What to do with your 401(k) if you get laid off

Check your options and ask about the CARES Act before making any 401(k) decisions after a job loss.

  • By Rachel Hartman,
  • U.S. News & World Report
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If you've been laid off, furloughed or let go from a job, your entire financial plan can change overnight. For many Americans, that switch to unemployment is becoming a reality in the wake of the coronavirus pandemic: more than 10 million workers filed for unemployment benefits during March 2020, according to U.S. Department of Labor data. With economic uncertainties looming, that figure could increase in the coming months.

When facing a job loss, it can be natural to look at money set aside for retirement. If you had a 401(k) with your former employer, you’ll need to decide what to do with the funds in the account. There are several options to consider, but each one comes with potential benefits and costs.

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Here's what you can do with a 401(k) if you are laid off during the coronavirus crisis:

  • Leave the money in your 401(k) if you have more than $5,000.
  • Move the funds into an individual retirement account or 401(k) plan at a new job.
  • Withdraw up to $100,000 penalty-free, but income tax must be paid on the distribution over three years.

Read on to learn about your 401(k) options after losing your job, along with criteria to think through before making any moves.

Look at your 401(k) balance

The amount in your 401(k) can impact the options available. “If your account balance is below $5,000, your employer has the option of removing you from the 401(k) plan by distributing the funds,” says David McCormick-Goodhart, a financial advisor at Savant Capital Management in McLean, Virginia. For balances above $5,000, the employer will need to leave the funds in the 401(k) unless you ask for the amount to be removed.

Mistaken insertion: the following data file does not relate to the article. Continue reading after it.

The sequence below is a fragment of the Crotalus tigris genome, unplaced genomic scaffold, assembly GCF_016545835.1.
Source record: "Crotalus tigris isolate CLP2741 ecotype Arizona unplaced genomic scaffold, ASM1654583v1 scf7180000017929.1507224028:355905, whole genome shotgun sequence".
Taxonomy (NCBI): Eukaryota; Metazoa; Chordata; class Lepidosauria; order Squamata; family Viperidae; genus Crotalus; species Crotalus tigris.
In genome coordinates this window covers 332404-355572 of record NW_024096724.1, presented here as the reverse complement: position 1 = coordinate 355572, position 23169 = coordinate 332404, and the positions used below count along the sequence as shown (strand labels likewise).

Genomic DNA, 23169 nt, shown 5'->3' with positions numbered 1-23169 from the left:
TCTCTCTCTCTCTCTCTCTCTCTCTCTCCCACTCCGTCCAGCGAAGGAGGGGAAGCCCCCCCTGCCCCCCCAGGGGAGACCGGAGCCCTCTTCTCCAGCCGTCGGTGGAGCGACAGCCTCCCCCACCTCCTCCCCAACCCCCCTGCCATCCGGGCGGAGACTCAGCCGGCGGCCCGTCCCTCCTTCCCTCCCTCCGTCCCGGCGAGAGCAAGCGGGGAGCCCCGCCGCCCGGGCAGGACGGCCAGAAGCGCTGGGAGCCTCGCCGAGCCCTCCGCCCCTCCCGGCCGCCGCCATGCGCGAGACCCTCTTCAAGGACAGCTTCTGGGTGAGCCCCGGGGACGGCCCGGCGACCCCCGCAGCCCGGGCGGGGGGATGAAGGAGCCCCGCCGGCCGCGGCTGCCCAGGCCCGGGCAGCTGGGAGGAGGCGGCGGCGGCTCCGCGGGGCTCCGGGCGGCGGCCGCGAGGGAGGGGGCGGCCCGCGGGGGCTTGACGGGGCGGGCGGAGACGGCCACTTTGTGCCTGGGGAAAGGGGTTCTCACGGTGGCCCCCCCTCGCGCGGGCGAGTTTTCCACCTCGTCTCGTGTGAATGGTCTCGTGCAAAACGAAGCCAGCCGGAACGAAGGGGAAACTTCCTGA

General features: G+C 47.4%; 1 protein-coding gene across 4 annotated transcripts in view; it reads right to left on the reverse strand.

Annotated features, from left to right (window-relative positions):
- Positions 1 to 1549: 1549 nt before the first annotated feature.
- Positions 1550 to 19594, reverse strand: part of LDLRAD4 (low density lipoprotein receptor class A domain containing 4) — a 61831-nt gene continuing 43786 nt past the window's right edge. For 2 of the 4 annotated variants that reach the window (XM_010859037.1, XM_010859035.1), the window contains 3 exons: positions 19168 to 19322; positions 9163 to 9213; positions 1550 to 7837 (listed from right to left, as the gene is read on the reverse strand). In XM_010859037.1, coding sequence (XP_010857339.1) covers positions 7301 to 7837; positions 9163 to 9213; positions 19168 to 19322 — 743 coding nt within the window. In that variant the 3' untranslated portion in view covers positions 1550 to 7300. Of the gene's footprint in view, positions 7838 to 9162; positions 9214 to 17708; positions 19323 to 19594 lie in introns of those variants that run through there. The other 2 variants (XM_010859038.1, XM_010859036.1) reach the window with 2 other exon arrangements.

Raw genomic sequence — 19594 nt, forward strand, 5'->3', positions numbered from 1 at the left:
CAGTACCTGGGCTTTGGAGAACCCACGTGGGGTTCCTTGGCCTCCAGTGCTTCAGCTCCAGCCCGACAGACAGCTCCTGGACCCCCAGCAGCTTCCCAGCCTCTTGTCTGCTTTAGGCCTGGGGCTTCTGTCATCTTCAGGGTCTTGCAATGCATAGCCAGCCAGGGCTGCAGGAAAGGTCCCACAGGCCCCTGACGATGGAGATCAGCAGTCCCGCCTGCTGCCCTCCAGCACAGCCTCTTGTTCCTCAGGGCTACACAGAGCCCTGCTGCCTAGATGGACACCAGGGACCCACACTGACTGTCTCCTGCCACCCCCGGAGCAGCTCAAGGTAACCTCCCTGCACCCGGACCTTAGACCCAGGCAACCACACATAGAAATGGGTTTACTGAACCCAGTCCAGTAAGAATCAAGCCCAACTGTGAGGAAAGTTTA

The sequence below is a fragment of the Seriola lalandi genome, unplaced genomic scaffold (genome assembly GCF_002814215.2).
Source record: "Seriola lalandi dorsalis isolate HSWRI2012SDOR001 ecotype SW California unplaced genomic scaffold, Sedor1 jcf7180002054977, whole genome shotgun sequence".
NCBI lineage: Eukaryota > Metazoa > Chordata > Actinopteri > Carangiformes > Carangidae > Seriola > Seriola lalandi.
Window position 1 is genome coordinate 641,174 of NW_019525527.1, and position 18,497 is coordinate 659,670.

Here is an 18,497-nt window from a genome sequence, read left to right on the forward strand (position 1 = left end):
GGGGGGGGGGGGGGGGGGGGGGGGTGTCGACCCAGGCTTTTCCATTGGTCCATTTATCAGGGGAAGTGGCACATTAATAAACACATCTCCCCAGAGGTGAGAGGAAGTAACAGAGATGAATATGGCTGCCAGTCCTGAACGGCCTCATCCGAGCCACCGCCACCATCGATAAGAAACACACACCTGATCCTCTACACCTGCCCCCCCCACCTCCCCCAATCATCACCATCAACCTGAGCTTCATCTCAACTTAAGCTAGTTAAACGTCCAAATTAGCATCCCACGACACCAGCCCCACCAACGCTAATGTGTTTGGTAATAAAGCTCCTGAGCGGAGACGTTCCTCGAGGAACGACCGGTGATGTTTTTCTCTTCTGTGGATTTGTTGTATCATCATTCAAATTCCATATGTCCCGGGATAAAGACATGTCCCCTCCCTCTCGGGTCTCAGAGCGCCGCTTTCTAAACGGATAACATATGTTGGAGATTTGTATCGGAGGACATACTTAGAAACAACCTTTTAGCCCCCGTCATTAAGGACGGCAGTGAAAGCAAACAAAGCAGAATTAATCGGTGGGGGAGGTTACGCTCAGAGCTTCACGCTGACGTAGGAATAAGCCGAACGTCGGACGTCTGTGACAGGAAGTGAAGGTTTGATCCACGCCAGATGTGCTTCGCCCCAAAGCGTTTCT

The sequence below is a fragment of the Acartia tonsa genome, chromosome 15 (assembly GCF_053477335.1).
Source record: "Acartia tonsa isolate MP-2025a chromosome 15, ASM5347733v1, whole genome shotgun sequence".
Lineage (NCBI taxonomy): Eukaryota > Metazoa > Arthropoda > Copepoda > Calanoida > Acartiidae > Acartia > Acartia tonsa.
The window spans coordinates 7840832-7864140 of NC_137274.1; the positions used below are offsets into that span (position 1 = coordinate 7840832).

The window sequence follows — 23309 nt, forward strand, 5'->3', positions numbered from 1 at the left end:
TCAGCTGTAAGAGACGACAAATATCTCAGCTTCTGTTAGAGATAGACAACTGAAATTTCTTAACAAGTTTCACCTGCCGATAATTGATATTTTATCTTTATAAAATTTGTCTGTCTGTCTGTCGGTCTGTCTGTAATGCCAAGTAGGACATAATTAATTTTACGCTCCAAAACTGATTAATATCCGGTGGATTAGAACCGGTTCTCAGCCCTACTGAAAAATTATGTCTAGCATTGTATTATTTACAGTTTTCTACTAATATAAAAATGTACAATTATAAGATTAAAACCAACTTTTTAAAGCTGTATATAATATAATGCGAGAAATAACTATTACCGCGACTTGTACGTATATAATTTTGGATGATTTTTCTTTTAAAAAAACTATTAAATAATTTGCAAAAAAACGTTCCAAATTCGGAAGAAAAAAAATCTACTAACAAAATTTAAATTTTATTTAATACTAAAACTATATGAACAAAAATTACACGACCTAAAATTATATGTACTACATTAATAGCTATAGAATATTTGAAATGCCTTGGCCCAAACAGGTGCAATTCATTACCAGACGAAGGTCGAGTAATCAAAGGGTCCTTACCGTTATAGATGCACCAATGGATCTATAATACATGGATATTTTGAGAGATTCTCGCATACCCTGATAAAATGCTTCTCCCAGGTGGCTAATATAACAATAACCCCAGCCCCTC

If you’re not sure how much you have accumulated, check the balance of your account. For balances that are under the $5,000 threshold, you can ask your employer if the company plans to distribute the funds, or if another policy is in place.

Consider leaving the money in your 401(k) account

If your account balance is above $5,000, you may decide to keep the 401(k) plan with your former employer. You won’t be able to keep contributing to the plan, but the invested money could grow over time.

Leaving the 401(k) funds at the company where you used to work could lead to some drawbacks. “You are limited to the investment options that are available in the 401(k) plan,” McCormick-Goodhart says.

You could also face the uncomfortable situation of having to communicate with a former employer to ask for an address or beneficiary change. “You may need to go through the employer’s human resources department to obtain the necessary paperwork, which can be both inconvenient and awkward after a job loss,” McCormick-Goodhart says.

Move the funds to an IRA or another 401(k) plan

If you have another job in place, you can ask your new employer if a 401(k) plan is available. If so, “roll over your 401(k) into your new employer’s plan,” says David Ragona, director of retirement operations at Human Interest in San Francisco. Also ask about any available matches. If the employer agrees to match contributions up to a certain amount, you’ll be able to save even more toward retirement.